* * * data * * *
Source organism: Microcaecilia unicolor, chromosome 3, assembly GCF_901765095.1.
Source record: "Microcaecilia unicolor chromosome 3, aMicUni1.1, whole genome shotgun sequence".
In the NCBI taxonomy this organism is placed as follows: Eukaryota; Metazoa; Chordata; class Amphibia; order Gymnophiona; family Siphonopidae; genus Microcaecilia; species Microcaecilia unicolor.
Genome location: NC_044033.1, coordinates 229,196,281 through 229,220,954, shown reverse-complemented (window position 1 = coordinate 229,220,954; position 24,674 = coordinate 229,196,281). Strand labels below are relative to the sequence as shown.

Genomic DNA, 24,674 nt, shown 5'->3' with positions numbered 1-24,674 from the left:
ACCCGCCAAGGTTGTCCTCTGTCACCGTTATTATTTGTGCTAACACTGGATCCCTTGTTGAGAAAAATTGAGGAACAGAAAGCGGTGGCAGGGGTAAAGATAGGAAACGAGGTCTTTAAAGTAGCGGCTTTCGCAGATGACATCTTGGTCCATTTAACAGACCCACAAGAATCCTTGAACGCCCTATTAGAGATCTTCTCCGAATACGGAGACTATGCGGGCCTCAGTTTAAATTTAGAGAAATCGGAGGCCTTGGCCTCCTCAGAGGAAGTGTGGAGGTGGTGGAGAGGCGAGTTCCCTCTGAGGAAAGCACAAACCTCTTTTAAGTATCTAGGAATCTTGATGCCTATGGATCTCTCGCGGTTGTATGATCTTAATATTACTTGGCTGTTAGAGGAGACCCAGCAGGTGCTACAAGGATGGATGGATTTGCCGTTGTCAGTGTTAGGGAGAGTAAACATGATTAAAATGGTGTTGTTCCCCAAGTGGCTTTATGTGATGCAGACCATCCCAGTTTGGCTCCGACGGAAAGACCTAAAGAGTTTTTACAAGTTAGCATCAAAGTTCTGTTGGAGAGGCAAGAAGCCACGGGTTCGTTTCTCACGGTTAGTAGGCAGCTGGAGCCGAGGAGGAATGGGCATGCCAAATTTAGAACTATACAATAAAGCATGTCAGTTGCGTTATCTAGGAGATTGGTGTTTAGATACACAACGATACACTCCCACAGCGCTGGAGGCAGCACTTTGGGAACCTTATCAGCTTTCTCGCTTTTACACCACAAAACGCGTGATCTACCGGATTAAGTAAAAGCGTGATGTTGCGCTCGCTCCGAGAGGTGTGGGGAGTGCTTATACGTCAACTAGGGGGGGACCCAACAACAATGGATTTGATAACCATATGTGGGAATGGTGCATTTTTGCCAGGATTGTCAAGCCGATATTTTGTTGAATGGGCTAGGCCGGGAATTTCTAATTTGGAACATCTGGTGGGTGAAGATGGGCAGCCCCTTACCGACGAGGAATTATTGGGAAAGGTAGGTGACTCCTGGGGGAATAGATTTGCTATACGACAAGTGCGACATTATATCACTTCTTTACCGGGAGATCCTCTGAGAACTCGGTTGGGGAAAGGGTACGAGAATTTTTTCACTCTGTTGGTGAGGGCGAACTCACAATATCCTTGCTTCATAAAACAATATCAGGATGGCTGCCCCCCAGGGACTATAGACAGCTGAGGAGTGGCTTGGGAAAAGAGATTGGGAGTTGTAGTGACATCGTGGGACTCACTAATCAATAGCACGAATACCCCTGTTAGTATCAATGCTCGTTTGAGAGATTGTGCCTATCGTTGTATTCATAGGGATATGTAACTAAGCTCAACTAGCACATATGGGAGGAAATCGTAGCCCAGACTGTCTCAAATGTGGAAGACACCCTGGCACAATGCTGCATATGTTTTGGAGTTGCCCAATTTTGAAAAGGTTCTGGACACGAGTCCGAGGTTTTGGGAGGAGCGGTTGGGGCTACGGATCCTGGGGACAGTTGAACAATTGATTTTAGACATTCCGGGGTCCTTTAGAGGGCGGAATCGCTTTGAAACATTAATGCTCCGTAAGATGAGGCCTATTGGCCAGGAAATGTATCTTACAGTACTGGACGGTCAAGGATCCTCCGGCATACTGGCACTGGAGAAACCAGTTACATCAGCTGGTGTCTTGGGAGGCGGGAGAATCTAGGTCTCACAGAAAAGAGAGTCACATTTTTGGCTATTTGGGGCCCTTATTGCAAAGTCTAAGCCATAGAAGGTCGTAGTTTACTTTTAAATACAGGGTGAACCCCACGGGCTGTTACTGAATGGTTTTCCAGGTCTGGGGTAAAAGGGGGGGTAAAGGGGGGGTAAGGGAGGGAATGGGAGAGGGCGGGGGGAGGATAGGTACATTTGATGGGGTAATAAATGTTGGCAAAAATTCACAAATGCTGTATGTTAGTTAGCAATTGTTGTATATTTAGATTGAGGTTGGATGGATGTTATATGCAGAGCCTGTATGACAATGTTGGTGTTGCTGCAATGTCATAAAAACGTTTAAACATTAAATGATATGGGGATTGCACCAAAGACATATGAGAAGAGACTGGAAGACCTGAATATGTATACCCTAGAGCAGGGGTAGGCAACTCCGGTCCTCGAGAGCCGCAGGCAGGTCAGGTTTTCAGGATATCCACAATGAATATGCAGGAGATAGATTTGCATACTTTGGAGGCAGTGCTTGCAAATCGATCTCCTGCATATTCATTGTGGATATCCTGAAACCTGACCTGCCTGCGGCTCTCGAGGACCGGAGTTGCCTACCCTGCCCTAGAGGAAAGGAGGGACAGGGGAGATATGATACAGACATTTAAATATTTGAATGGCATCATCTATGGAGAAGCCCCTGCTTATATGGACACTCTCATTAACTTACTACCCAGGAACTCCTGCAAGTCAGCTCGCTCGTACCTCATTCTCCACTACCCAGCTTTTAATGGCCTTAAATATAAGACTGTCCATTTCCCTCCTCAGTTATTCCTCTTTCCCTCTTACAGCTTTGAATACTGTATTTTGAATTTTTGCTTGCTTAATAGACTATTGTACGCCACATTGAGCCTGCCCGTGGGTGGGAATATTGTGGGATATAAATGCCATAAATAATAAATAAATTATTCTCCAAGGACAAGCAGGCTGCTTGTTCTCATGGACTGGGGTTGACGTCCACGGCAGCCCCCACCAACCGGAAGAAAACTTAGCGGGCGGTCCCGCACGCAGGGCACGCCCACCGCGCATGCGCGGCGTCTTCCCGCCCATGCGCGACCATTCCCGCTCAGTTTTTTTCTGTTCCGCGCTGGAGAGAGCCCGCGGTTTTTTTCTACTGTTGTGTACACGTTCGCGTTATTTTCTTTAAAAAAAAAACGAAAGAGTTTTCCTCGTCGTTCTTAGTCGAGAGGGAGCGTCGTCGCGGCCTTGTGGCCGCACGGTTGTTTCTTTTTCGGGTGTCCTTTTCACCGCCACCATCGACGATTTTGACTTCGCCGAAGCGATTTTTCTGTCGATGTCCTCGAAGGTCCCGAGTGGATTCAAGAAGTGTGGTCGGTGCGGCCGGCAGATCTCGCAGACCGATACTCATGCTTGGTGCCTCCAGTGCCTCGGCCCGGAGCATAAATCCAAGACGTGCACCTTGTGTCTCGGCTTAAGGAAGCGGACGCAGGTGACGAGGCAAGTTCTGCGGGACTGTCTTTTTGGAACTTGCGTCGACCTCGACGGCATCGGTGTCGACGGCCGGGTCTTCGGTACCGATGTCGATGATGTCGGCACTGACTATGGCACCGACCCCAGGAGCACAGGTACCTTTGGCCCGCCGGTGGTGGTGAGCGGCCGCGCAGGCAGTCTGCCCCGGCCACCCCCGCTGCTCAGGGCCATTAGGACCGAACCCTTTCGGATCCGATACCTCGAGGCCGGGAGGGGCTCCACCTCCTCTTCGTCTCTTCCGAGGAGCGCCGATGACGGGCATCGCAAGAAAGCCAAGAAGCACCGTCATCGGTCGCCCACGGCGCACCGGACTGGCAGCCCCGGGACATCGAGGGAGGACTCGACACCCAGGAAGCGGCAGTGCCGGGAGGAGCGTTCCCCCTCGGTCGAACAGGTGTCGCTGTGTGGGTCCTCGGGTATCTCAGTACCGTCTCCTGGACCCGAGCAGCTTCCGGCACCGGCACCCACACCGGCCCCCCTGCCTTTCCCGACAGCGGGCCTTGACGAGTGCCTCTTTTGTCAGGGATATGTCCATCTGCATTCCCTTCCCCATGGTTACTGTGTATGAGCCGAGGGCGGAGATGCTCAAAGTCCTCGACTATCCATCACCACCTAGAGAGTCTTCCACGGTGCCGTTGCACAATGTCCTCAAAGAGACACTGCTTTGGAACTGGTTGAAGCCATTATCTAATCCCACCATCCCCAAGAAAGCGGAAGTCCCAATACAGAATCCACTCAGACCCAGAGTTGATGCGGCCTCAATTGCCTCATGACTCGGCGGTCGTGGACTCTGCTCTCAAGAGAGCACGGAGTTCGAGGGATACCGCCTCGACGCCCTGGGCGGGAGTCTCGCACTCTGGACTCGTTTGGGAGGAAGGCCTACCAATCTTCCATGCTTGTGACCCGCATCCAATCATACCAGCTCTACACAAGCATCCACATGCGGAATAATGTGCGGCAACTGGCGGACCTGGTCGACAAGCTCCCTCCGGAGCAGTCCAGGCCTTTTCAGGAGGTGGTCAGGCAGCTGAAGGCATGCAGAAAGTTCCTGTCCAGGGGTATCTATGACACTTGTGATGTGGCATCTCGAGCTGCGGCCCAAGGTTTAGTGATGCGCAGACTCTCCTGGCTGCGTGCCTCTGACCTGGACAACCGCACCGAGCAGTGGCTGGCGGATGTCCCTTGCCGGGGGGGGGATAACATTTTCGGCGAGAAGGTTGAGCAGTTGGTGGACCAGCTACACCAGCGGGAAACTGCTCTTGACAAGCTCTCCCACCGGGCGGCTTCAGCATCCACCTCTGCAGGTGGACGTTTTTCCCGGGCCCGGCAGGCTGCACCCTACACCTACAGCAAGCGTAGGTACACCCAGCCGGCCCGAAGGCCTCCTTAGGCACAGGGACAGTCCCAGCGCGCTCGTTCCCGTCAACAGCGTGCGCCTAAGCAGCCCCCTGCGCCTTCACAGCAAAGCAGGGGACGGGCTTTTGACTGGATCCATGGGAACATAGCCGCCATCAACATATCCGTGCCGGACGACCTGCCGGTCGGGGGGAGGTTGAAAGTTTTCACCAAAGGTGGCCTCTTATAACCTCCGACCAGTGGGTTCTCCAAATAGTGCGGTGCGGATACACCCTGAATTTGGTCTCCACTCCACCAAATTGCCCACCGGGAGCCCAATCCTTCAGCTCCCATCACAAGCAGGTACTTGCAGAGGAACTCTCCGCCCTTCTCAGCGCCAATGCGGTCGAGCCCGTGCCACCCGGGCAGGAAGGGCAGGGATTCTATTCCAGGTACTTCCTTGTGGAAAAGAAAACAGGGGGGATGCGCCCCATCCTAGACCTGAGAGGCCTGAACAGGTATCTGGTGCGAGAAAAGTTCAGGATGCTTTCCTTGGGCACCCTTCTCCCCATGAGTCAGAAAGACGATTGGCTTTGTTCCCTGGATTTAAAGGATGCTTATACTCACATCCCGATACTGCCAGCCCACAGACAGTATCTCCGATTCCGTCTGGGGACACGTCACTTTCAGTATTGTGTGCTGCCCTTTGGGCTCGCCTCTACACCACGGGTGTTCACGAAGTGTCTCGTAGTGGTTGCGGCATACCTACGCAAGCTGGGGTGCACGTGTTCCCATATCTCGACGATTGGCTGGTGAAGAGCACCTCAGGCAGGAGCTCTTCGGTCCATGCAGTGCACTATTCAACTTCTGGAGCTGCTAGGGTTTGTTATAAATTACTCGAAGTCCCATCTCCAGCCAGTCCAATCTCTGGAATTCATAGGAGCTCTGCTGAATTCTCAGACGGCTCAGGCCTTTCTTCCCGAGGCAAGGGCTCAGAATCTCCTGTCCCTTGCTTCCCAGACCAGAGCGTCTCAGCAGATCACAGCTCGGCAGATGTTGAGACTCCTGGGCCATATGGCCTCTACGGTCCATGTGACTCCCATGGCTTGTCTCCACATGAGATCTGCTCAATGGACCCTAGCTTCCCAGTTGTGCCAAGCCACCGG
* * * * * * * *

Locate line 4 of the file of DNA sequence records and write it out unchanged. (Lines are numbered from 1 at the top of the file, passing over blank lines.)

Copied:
Genome location: NC_044033.1, coordinates 229,196,281 through 229,220,954, shown reverse-complemented (window position 1 = coordinate 229,220,954; position 24,674 = coordinate 229,196,281). Strand labels below are relative to the sequence as shown.